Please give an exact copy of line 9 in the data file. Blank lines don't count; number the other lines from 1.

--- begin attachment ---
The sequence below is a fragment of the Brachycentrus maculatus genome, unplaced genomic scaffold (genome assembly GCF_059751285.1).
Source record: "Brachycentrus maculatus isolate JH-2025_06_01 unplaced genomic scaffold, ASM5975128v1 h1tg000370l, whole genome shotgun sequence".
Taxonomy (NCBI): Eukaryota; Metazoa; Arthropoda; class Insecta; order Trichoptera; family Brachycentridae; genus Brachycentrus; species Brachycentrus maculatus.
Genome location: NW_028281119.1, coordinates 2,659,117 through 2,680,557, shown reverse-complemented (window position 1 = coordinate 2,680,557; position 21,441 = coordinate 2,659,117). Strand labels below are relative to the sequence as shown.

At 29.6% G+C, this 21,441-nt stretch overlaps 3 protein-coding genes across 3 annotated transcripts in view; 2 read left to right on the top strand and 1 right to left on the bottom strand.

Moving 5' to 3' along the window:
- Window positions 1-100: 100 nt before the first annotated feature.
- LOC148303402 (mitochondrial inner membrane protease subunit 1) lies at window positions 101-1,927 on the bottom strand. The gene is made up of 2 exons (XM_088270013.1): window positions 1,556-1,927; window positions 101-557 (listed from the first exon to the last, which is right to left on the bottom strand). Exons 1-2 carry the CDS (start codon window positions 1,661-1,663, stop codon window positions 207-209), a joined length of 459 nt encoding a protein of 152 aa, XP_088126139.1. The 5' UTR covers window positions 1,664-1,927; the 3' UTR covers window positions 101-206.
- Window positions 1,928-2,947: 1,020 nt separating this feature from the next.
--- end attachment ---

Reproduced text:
- Window positions 1,928-2,947: 1,020 nt separating this feature from the next.